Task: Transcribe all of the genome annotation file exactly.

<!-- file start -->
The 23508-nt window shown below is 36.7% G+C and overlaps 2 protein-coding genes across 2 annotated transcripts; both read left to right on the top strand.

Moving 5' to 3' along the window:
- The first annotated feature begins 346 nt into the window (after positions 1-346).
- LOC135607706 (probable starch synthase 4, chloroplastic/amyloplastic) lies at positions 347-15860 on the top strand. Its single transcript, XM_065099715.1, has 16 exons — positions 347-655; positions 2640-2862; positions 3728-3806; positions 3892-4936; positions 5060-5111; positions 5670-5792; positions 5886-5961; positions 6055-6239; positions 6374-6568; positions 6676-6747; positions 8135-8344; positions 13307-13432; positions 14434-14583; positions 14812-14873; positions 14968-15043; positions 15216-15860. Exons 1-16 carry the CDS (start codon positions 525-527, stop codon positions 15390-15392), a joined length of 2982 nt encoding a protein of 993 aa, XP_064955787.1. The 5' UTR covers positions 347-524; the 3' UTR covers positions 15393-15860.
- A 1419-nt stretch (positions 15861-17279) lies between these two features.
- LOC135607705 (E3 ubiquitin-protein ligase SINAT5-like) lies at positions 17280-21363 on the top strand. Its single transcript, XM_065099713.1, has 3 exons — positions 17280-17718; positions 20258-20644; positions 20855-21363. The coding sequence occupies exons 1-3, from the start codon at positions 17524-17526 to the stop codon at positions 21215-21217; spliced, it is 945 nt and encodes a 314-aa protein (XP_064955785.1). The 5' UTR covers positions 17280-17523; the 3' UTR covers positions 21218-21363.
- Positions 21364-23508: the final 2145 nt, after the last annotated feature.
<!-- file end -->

The 23508-nt window shown below is 36.7% G+C and overlaps 2 protein-coding genes across 2 annotated transcripts; both read left to right on the top strand.

Moving 5' to 3' along the window:
- The first annotated feature begins 346 nt into the window (after positions 1-346).
- LOC135607706 (probable starch synthase 4, chloroplastic/amyloplastic) lies at positions 347-15860 on the top strand. Its single transcript, XM_065099715.1, has 16 exons — positions 347-655; positions 2640-2862; positions 3728-3806; positions 3892-4936; positions 5060-5111; positions 5670-5792; positions 5886-5961; positions 6055-6239; positions 6374-6568; positions 6676-6747; positions 8135-8344; positions 13307-13432; positions 14434-14583; positions 14812-14873; positions 14968-15043; positions 15216-15860. Exons 1-16 carry the CDS (start codon positions 525-527, stop codon positions 15390-15392), a joined length of 2982 nt encoding a protein of 993 aa, XP_064955787.1. The 5' UTR covers positions 347-524; the 3' UTR covers positions 15393-15860.
- A 1419-nt stretch (positions 15861-17279) lies between these two features.
- LOC135607705 (E3 ubiquitin-protein ligase SINAT5-like) lies at positions 17280-21363 on the top strand. Its single transcript, XM_065099713.1, has 3 exons — positions 17280-17718; positions 20258-20644; positions 20855-21363. The coding sequence occupies exons 1-3, from the start codon at positions 17524-17526 to the stop codon at positions 21215-21217; spliced, it is 945 nt and encodes a 314-aa protein (XP_064955785.1). The 5' UTR covers positions 17280-17523; the 3' UTR covers positions 21218-21363.
- Positions 21364-23508: the final 2145 nt, after the last annotated feature.